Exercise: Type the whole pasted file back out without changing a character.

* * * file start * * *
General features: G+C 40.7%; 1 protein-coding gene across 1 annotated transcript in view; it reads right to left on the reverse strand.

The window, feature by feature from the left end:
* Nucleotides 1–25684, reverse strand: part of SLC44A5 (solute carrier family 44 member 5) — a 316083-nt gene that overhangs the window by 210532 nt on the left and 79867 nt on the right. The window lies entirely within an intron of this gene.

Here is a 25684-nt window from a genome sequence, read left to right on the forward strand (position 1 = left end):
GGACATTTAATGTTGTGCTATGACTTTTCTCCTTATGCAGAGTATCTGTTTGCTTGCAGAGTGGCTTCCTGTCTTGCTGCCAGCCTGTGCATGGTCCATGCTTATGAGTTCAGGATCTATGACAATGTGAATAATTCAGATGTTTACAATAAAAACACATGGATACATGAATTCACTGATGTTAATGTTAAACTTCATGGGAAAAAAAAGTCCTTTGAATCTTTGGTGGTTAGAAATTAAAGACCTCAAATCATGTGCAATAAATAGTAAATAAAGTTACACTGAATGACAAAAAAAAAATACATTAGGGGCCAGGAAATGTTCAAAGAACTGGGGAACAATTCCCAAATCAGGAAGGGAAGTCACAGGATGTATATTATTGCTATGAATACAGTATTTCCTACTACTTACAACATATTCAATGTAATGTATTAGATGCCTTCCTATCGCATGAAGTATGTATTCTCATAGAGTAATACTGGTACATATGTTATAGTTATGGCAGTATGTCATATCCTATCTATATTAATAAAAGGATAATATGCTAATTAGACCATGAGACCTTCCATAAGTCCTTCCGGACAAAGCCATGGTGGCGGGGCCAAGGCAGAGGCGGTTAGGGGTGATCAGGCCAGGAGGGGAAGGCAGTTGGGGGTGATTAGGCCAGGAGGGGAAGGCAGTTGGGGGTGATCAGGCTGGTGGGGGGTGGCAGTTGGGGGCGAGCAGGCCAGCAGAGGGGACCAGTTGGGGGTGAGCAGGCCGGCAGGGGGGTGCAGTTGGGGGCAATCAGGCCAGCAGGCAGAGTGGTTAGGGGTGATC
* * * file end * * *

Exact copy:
General features: G+C 40.7%; 1 protein-coding gene across 1 annotated transcript in view; it reads right to left on the reverse strand.

The window, feature by feature from the left end:
* Nucleotides 1–25684, reverse strand: part of SLC44A5 (solute carrier family 44 member 5) — a 316083-nt gene that overhangs the window by 210532 nt on the left and 79867 nt on the right. The window lies entirely within an intron of this gene.

Here is a 25684-nt window from a genome sequence, read left to right on the forward strand (position 1 = left end):
GGACATTTAATGTTGTGCTATGACTTTTCTCCTTATGCAGAGTATCTGTTTGCTTGCAGAGTGGCTTCCTGTCTTGCTGCCAGCCTGTGCATGGTCCATGCTTATGAGTTCAGGATCTATGACAATGTGAATAATTCAGATGTTTACAATAAAAACACATGGATACATGAATTCACTGATGTTAATGTTAAACTTCATGGGAAAAAAAAGTCCTTTGAATCTTTGGTGGTTAGAAATTAAAGACCTCAAATCATGTGCAATAAATAGTAAATAAAGTTACACTGAATGACAAAAAAAAAATACATTAGGGGCCAGGAAATGTTCAAAGAACTGGGGAACAATTCCCAAATCAGGAAGGGAAGTCACAGGATGTATATTATTGCTATGAATACAGTATTTCCTACTACTTACAACATATTCAATGTAATGTATTAGATGCCTTCCTATCGCATGAAGTATGTATTCTCATAGAGTAATACTGGTACATATGTTATAGTTATGGCAGTATGTCATATCCTATCTATATTAATAAAAGGATAATATGCTAATTAGACCATGAGACCTTCCATAAGTCCTTCCGGACAAAGCCATGGTGGCGGGGCCAAGGCAGAGGCGGTTAGGGGTGATCAGGCCAGGAGGGGAAGGCAGTTGGGGGTGATTAGGCCAGGAGGGGAAGGCAGTTGGGGGTGATCAGGCTGGTGGGGGGTGGCAGTTGGGGGCGAGCAGGCCAGCAGAGGGGACCAGTTGGGGGTGAGCAGGCCGGCAGGGGGGTGCAGTTGGGGGCAATCAGGCCAGCAGGCAGAGTGGTTAGGGGTGATC